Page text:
This afternoon the Brown County Art Gallery in Nashville, opened the exhibition Art with a Purpose: Brown County Baskets. The exhibition is a homecoming, of sorts, because it is being staged in the community in which the baskets and basket makers who are the exhibition’s focus lived and worked. Oak rod baskets, while once made in other pockets in the Eastern United States, were unique within Indiana in a small region centered on Brown County. The exhibition is also a homecoming in another way. While the exhibition’s curator–Dr. Jon Kay–produces exhibitions that appear all around Indiana, and at the Mathers Museum of World Cultures‘ galleries in Bloomington, it is much less common for him to be able to present an exhibition in his own home town of Nashville. Thanks go to Lyn Letsinger-Miller, President of the Brown County Art Gallery, and to the Gallery’s other leaders, for hosting the exhibition and a very special kick-off event today.
The exhibition is also an exciting re-mix, as it is a new, edited, and updated version of Working Wood: Oak-Rod Baskets in Indiana, the 2015 exhibition that Jon curated for the Mathers Museum of World Cultures as part of the 2015 Themester @Work: The Nature of Labor on a Changing Planet (a program of the IU College of Arts and Sciences). As you can see from the photographs, the exhibition was adapted for the art gallery and includes two beautiful paintings related to the county’s unique basketry heritage executed in the Brown County Art Colony’s signature style. They are The Basket Weaver and The Basket Weaver’s Daughter, both by E. K. Williams.
In Jon’s talk this afternoon, he explained the history and practice of oak rod basketry and tracked the ways that these baskets went from being valuable tools for everyday living to being symbols of an old-fashioned way of life consumed by urban tourists visiting the county to disappearing when easier-to-make white oak splint baskets were imported to the county from basket making areas of Kentucky and Tennessee. These rustic splint baskets were good enough for tourists who did not know the local history of rod basketry and who were not collecting the works of named artisans. The story of particular basket making families linked across time, in Jon’s account, to the broader history of tourism and the politics of culture in Brown County. These themes, in turn, reflected larger modern and anti-modern sensibilities in the U.S. as a whole during the twentieth century.
There was a big crowd out for the opening events. The attendance by descendants of the two key basket marking families–Hovis and Bohall–made today’s events extra special. Thanks go to the Brown County Art Gallery for its wonderful efforts bringing this exhibition to a new audience. Congratulations to Jon and to all of the Mathers Museum of World Cultures staff and students who worked on the project.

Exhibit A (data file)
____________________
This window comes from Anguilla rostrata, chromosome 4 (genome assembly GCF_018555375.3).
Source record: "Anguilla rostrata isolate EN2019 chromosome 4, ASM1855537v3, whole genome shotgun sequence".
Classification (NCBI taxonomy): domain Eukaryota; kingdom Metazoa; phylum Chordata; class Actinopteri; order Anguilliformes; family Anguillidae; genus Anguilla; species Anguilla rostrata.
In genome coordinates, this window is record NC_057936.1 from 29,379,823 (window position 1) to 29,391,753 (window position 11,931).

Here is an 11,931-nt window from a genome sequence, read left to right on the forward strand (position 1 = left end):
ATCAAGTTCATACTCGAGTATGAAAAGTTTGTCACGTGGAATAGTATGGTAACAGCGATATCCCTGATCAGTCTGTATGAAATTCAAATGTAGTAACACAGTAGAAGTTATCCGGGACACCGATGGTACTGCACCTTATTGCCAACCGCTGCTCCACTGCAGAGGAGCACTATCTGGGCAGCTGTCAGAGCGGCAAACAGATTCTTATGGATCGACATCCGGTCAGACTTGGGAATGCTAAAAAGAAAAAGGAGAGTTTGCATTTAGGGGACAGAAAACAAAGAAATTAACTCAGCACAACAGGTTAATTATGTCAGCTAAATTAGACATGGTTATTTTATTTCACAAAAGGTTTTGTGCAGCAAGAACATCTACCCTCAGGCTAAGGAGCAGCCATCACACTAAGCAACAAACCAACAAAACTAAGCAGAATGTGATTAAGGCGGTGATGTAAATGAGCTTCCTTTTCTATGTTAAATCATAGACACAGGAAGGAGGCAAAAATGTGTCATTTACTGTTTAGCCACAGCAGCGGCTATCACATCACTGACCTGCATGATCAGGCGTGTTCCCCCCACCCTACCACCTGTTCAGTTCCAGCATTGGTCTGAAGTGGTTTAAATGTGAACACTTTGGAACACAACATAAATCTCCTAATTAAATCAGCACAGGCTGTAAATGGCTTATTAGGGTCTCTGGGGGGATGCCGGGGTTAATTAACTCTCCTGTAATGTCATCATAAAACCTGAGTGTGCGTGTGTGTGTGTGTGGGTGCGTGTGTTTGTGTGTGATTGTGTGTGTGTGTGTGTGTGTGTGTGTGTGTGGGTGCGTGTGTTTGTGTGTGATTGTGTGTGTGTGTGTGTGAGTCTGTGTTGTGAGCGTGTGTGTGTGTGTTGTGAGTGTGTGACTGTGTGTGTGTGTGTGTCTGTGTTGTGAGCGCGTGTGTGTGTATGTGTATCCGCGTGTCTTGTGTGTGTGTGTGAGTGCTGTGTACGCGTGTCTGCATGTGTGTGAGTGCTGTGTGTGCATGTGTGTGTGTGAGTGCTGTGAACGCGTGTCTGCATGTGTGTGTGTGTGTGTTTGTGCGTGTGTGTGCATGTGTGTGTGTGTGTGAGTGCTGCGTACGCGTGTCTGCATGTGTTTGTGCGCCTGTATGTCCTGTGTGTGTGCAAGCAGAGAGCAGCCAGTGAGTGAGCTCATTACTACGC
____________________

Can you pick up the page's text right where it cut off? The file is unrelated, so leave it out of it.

Traditional Arts Indiana, the Mathers Museum of World Cultures program that Jon Kay directs, is a partnership between Indiana University and the Indiana Arts Commission. Its task is to document, interpret, and support the folk and traditional arts across all of Indiana. It does that in a myriad of ways, including through the production of exhibitions that circulate across the state and engage its people in deeper appreciation for Indiana’s diverse heritage.
While TAI has a statewide focus, as does Indiana University, Indiana University Bloomington is making a special effort to support, and positively impact, the eleven counties of the Southwest Central Indiana region in which our campus is located (Brown, Crawford, Daviess, Dubois, Greene, Lawrence, Martin, Monroe, Orange, Owen and Washington). Projects being pursued in this region are, like the Art with a Purpose: Brown County Baskets exhibition, intended to be partnerships between parts of the university (such as Traditional Arts Indiana/Mathers Museum of World Cutures) and local community organizations, such as the Brown County Art Gallery. In pursuing collaborations such as this one, we are happy to be advancing our campus’ goals while, we hope, also enhancing the quality of life and cultural richness in the region in which we live and work.
Jon Kay is Director of Traditional Arts Indiana and Curator of Folklife and Cultural Heritage at the Mathers Museum of World Cultures. At Indiana University, he is also a Professor of Practice in the Department of Folklore and Ethnomusicology. His most recent book is Folk Art and Aging: Life-Story Objects and their Makers (Bloomington: Indiana University Press, 2016). That book is a title in the Material Vernaculars series that the museum co-publishes with Indiana University Press. Jon’s studies of Brown County are reflected, for instance, in his article “A Picture of an Old Country Store“, published in Museum Anthropology Review.
Learn more about oak rod baskets in Annie Corrigan‘s 2015 radio story with Jon for WFIU (“Southern Indiana’s Lost Craft“).